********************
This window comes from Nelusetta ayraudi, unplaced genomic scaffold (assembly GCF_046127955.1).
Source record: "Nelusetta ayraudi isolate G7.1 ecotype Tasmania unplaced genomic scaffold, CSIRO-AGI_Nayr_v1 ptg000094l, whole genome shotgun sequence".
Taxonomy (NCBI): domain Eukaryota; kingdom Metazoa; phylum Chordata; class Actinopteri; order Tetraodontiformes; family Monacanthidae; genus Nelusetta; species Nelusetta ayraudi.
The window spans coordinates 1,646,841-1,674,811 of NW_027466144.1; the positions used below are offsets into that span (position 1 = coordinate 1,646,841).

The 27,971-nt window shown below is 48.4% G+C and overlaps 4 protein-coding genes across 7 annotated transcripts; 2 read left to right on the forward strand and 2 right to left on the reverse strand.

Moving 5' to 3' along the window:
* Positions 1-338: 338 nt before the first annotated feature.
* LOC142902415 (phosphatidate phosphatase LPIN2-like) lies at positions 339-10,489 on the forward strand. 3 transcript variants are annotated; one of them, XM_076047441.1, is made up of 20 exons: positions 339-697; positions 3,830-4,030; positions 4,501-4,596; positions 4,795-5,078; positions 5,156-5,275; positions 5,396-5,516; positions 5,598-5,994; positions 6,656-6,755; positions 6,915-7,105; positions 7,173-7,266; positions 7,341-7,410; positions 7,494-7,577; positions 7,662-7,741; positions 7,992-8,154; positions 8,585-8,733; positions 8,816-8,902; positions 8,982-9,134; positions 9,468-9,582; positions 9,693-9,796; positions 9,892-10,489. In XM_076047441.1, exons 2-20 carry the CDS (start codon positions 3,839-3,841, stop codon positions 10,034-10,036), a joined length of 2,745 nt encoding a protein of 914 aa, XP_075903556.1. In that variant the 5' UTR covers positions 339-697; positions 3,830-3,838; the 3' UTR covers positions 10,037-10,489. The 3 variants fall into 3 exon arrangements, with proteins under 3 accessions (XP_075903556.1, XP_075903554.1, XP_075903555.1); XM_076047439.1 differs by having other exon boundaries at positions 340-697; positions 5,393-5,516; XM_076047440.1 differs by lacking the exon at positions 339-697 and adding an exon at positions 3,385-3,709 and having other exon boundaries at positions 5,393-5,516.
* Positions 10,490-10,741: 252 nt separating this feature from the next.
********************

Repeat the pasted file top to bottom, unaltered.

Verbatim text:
This window comes from Nelusetta ayraudi, unplaced genomic scaffold (assembly GCF_046127955.1).
Source record: "Nelusetta ayraudi isolate G7.1 ecotype Tasmania unplaced genomic scaffold, CSIRO-AGI_Nayr_v1 ptg000094l, whole genome shotgun sequence".
Taxonomy (NCBI): domain Eukaryota; kingdom Metazoa; phylum Chordata; class Actinopteri; order Tetraodontiformes; family Monacanthidae; genus Nelusetta; species Nelusetta ayraudi.
The window spans coordinates 1,646,841-1,674,811 of NW_027466144.1; the positions used below are offsets into that span (position 1 = coordinate 1,646,841).

The 27,971-nt window shown below is 48.4% G+C and overlaps 4 protein-coding genes across 7 annotated transcripts; 2 read left to right on the forward strand and 2 right to left on the reverse strand.

Moving 5' to 3' along the window:
* Positions 1-338: 338 nt before the first annotated feature.
* LOC142902415 (phosphatidate phosphatase LPIN2-like) lies at positions 339-10,489 on the forward strand. 3 transcript variants are annotated; one of them, XM_076047441.1, is made up of 20 exons: positions 339-697; positions 3,830-4,030; positions 4,501-4,596; positions 4,795-5,078; positions 5,156-5,275; positions 5,396-5,516; positions 5,598-5,994; positions 6,656-6,755; positions 6,915-7,105; positions 7,173-7,266; positions 7,341-7,410; positions 7,494-7,577; positions 7,662-7,741; positions 7,992-8,154; positions 8,585-8,733; positions 8,816-8,902; positions 8,982-9,134; positions 9,468-9,582; positions 9,693-9,796; positions 9,892-10,489. In XM_076047441.1, exons 2-20 carry the CDS (start codon positions 3,839-3,841, stop codon positions 10,034-10,036), a joined length of 2,745 nt encoding a protein of 914 aa, XP_075903556.1. In that variant the 5' UTR covers positions 339-697; positions 3,830-3,838; the 3' UTR covers positions 10,037-10,489. The 3 variants fall into 3 exon arrangements, with proteins under 3 accessions (XP_075903556.1, XP_075903554.1, XP_075903555.1); XM_076047439.1 differs by having other exon boundaries at positions 340-697; positions 5,393-5,516; XM_076047440.1 differs by lacking the exon at positions 339-697 and adding an exon at positions 3,385-3,709 and having other exon boundaries at positions 5,393-5,516.
* Positions 10,490-10,741: 252 nt separating this feature from the next.